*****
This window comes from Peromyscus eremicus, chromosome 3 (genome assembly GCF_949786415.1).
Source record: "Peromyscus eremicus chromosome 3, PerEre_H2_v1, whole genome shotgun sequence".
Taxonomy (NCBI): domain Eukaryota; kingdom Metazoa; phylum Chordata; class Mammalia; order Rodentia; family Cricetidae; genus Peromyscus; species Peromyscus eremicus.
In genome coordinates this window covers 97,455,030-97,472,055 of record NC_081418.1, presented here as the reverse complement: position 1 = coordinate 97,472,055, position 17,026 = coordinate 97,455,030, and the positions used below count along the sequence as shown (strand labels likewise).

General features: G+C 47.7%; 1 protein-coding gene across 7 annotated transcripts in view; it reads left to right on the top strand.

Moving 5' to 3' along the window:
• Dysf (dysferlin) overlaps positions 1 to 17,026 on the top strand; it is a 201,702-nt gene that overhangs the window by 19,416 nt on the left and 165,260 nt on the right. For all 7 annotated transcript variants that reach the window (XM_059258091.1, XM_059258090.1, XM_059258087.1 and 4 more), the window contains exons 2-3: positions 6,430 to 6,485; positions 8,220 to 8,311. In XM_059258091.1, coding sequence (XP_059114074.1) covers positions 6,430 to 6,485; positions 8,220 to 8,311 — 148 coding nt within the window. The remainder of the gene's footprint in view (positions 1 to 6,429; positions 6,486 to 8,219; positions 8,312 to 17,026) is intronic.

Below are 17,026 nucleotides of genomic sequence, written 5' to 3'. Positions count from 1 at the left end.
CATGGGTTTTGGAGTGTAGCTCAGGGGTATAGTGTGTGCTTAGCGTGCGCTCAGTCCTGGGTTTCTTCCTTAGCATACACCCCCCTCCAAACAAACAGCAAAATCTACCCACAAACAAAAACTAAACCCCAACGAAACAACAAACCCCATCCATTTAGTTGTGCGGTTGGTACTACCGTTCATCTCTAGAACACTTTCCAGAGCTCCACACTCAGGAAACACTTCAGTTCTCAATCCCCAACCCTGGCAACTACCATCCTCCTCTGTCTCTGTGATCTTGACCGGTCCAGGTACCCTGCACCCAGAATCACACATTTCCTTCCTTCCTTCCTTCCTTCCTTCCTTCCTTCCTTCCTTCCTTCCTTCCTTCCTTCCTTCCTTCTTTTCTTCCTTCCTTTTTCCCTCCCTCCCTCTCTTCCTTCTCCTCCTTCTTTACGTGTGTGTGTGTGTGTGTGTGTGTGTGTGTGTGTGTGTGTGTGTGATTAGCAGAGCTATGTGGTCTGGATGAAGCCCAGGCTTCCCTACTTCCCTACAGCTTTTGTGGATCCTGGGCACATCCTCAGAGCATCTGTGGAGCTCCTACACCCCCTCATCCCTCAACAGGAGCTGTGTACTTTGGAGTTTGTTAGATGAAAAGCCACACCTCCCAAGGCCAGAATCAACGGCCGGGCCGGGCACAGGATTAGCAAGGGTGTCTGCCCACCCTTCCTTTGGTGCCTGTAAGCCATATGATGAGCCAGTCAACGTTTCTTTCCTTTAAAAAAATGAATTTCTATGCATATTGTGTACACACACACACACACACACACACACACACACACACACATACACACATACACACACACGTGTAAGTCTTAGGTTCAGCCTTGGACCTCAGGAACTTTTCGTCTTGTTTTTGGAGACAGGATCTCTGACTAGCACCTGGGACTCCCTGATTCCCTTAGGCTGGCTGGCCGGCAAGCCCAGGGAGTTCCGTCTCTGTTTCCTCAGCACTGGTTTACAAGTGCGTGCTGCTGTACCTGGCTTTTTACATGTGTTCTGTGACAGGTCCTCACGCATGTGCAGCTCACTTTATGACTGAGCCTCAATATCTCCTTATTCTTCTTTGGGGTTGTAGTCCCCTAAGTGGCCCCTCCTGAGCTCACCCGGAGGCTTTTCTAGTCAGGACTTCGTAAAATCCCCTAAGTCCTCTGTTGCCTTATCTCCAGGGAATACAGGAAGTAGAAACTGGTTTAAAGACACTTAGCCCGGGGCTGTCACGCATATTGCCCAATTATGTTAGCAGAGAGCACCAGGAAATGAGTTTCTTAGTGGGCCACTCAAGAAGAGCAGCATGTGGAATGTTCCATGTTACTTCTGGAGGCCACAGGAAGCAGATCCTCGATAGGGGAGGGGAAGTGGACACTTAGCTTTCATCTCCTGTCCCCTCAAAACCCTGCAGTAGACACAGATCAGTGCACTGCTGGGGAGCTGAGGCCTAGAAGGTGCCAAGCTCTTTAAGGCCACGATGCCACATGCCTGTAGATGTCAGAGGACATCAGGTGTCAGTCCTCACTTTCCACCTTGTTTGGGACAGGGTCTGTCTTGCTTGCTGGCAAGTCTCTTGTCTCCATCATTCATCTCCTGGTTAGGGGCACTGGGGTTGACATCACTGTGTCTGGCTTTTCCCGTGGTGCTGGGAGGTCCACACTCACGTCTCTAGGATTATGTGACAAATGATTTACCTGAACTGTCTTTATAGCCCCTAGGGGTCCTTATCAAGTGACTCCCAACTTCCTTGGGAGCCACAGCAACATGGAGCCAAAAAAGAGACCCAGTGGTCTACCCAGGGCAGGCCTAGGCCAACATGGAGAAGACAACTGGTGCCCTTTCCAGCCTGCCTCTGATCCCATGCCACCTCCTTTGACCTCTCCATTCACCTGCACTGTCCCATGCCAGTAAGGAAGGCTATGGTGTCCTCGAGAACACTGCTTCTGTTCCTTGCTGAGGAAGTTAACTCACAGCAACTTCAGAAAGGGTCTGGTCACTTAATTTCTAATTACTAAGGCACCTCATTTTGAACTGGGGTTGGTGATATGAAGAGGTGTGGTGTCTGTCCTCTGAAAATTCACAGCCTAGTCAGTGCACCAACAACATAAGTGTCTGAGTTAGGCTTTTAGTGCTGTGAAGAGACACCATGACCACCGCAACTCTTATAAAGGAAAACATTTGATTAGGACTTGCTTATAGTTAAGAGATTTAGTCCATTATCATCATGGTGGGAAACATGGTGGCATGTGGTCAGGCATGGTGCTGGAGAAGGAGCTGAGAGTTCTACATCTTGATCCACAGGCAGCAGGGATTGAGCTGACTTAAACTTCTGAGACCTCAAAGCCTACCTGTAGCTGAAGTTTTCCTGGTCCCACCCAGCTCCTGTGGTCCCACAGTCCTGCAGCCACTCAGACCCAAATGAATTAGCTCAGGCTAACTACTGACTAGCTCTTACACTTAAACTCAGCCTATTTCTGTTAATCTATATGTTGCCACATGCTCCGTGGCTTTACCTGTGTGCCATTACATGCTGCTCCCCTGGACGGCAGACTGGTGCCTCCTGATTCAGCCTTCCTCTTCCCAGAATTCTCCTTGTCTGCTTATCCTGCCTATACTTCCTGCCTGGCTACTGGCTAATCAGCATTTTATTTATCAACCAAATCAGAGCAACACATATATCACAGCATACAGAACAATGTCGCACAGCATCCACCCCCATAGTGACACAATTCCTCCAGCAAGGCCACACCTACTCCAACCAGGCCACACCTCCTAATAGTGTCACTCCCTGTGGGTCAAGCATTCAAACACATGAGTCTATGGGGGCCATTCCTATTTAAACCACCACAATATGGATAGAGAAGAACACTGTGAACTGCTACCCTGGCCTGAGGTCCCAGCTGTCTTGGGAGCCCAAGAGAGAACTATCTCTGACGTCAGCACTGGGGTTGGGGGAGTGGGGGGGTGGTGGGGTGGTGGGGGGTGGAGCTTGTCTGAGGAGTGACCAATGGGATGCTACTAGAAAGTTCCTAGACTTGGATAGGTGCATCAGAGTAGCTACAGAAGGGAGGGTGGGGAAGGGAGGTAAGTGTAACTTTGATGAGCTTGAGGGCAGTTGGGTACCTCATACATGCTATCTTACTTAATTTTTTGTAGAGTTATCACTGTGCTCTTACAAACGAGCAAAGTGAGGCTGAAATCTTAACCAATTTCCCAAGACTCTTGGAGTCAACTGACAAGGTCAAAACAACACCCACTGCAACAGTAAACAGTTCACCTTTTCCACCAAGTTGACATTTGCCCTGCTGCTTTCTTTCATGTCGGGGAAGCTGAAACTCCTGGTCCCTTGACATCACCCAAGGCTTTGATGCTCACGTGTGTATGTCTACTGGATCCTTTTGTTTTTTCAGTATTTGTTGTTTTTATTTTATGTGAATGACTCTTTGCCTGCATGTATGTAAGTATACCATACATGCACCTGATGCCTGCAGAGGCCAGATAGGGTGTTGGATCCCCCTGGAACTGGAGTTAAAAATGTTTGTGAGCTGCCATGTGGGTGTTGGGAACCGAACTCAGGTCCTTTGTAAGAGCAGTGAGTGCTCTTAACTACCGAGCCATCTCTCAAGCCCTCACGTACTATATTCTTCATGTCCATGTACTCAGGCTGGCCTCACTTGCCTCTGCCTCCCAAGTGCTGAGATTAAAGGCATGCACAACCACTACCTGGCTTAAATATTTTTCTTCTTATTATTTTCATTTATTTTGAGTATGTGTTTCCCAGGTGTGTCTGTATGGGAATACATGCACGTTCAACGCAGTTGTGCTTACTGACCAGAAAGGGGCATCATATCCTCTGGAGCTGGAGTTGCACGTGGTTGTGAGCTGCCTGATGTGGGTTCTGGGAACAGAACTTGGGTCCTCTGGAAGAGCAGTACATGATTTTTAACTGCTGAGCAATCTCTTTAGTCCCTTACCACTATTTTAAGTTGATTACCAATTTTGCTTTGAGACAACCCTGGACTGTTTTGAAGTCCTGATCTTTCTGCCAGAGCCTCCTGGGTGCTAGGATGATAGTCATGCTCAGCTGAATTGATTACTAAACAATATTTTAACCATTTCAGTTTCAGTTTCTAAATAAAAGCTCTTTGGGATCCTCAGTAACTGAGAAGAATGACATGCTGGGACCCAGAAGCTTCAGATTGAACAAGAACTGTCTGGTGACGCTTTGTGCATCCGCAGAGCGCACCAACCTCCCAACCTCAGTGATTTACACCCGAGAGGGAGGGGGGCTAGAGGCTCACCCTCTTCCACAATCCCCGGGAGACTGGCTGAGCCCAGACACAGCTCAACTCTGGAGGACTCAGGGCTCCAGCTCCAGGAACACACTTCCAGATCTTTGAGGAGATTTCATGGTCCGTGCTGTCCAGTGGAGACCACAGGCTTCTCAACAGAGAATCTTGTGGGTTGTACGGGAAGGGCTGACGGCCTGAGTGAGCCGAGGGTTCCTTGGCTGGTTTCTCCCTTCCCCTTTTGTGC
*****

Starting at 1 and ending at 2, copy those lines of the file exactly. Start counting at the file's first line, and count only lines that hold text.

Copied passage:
This window comes from Peromyscus eremicus, chromosome 3 (genome assembly GCF_949786415.1).
Source record: "Peromyscus eremicus chromosome 3, PerEre_H2_v1, whole genome shotgun sequence".